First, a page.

I asked questions about the beach visit and gave feedback on how Nick does not know how to swim. I inquired to what they would be doing with the feedback not being very clear. I showed Nick how to apply sunscreen to his arms and legs and face. The older camp class has gone to the beach before, but the adults hd not since they were new to the older class.
When we got home it was clear that Nicholas was very sunburned and in pain. I was shocked when I saw his back and learned he took his shirt. The temperature that day at Santa Monica was in the low 70s. We never discussed taking off his shirt. I did not think Nicholas would go in the water, but he did. If the day had been structured and explained in detail to parents or maybe even a paper of what their itinerary was that could have prepared families for the day.
I learned late the next day that they left an hour later than planned. This was never told to parents. It seems they were there for two hours, yet no adult explained to my son that he should re-apply the sunscreen after being in the water. I asked about adults near him while in the water and could not get direct information from Nicholas. He said he went under the water and swallowed some and got scared and never went back in.
We did not go to camp the next day as Nicholas could barely move and needed lots of Aloe Vera Gel and stayed in his pajamas the whole day. He returned the last two days of the week, where we learned his friend at camp had severe sunburn as well. When that camper returned the following week he informed Nicholas that he went to the Doctor and had second degree burns. So much for adult supervision for the two hours they were at the beach. I am just glad that Nicholas was not as severe, although I had considered taking him to the Doctor.
In early June we both read news stories on secondary drowning and learned about swallowing water. Nicholas remembered this and that is why he did not return to the water. He told me that they did a session of safety at the beach before they left that covered lifeguards and not talking to strangers. It would have been beneficial if something was typed up and brought home for parents to reinforce this the night before the trip.
Both classes took trips to Round Table Pizza on different days. The day Nicholas went there was an earthquake at the time they were preparing to leave. Nicholas had three pieces of pepperoni pizza and was happy they went. The only issue I have with this lunch trip is that the adults made sure the campers knew they could not have soda and to drink water. Meanwhile these girls who are the leaders all had Cola drinks with the kids even making note of it. I find this practice of telling them they cannot have something, and then to turn around and order it for the adults to be rude and not professional. Soda is not even in our household with the only time Nicholas has had it being at the Elementary School when parents brought it in with birthday cake. Luckily it was just orange soda, but Nicholas prefers punch or lemonade.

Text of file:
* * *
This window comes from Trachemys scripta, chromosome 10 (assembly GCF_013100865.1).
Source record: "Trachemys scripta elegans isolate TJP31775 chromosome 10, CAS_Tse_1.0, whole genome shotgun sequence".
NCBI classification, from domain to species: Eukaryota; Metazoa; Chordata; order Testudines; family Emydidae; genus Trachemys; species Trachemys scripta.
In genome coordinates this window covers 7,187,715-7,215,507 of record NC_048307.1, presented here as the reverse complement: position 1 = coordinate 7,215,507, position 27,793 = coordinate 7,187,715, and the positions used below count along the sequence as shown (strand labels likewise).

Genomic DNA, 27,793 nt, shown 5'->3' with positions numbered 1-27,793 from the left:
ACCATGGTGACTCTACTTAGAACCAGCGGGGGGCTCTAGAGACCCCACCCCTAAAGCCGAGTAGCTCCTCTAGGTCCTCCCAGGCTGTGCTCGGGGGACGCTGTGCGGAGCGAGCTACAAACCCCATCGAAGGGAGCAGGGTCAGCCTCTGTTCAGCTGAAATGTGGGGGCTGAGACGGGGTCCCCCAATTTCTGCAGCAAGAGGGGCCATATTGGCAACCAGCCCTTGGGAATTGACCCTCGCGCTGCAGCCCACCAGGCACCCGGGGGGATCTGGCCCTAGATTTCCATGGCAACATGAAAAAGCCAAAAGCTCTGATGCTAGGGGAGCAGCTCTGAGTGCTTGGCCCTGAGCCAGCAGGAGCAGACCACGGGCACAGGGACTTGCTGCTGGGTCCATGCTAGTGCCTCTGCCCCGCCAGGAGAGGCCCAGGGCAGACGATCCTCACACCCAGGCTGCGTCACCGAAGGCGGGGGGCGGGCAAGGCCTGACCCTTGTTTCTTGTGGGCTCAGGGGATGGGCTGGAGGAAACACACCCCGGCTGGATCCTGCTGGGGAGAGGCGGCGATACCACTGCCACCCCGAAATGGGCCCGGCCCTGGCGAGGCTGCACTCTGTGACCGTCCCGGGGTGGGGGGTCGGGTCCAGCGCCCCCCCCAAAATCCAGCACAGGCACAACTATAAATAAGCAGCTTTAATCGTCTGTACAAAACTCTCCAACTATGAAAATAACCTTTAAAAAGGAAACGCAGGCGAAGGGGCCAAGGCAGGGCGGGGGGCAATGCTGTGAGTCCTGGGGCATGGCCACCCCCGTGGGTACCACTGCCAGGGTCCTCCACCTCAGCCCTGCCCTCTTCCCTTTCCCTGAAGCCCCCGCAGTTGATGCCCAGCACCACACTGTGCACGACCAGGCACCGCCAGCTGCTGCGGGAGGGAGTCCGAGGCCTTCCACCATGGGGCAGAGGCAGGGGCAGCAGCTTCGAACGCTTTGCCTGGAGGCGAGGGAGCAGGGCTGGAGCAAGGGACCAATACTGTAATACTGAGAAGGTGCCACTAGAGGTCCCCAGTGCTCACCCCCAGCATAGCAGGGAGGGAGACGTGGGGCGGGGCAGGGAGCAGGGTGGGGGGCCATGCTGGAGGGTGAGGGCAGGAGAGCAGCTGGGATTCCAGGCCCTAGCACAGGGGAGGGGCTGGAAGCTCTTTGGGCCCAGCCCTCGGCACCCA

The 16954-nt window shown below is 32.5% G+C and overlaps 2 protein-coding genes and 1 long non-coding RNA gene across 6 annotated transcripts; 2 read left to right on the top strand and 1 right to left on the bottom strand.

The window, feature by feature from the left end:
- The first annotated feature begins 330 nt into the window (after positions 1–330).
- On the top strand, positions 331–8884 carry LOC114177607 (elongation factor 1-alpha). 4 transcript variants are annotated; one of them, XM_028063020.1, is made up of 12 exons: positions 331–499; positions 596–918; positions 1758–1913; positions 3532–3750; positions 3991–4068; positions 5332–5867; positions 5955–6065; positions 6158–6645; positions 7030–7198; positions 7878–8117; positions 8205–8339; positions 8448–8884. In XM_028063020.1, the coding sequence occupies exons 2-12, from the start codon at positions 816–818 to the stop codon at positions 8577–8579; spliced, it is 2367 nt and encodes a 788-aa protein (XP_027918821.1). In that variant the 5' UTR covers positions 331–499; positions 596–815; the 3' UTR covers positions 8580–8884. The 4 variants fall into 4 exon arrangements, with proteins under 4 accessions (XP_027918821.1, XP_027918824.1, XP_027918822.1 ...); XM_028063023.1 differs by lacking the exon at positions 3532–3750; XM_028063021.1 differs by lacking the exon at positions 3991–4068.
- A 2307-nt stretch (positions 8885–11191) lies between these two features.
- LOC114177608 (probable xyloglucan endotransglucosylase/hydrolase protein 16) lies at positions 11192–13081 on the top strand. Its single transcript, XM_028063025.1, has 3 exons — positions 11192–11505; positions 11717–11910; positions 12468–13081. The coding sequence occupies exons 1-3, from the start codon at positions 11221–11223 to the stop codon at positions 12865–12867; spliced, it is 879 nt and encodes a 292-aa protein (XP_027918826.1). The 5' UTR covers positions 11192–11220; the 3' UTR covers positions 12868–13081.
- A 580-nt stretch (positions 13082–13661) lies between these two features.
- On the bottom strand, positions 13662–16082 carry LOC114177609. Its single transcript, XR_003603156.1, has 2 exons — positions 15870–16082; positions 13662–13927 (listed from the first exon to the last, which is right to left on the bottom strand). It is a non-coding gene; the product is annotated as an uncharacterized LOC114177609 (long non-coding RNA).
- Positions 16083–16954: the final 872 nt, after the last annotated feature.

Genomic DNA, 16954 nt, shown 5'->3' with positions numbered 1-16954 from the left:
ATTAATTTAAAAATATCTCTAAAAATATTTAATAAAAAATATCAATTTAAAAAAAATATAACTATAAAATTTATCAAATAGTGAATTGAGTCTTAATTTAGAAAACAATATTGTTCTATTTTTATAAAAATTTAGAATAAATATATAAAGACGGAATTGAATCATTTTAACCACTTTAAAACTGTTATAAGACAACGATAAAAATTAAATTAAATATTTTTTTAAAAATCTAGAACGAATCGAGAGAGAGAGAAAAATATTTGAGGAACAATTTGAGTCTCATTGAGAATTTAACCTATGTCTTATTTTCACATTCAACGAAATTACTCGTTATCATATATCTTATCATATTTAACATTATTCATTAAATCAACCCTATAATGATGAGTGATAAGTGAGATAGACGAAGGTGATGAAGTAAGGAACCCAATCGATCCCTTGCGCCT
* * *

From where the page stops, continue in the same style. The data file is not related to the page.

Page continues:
This coming week is the last one for Camp. Both classes are going different days to Mc Donald's. I will be asking Nicholas if the adults have soda again and make the kids have water. That is just not right, everyone should have water or punch.
I learned just the other day that Matthew chooses when his diaper is changed and changes it himself. I had asked if I could take home the baby powder sine we were running out at home. I inquired if this was even used, which resulted in explaining to me the process of changing his diaper. He even did this last year, and here I am just getting this information.
On the plus side Nicholas has expanded his interests due to the enthusiasm of another camper with Super Mario games. We took the plunge and ordered Super Mario 64. His interests have been in animals and pokemon for many years, so it was nice to see him try something else. He has played with this game most of the weekend, between some animal shows on television.
I was surprised there were no handouts the day of the Earthquake explaining to parents and families the procedures at camp that are set forth and what they did with the kids that day. There are many oversights at camp lately that make me question my kids safety, treatment and fairness overall.
Beach Safety Tips for Kids
Pool helps autistic children thrive
Pool party risks
Camp helps autistic kids learn to surf
Earthquake Preparedness Guide for People with Disabilities
Educational Autism Tips for Families 71 page resourceful ebook for families entering the school system with a recent autism diagnosis. Find out what issues take place over the course of a school day and meet these challenges head on.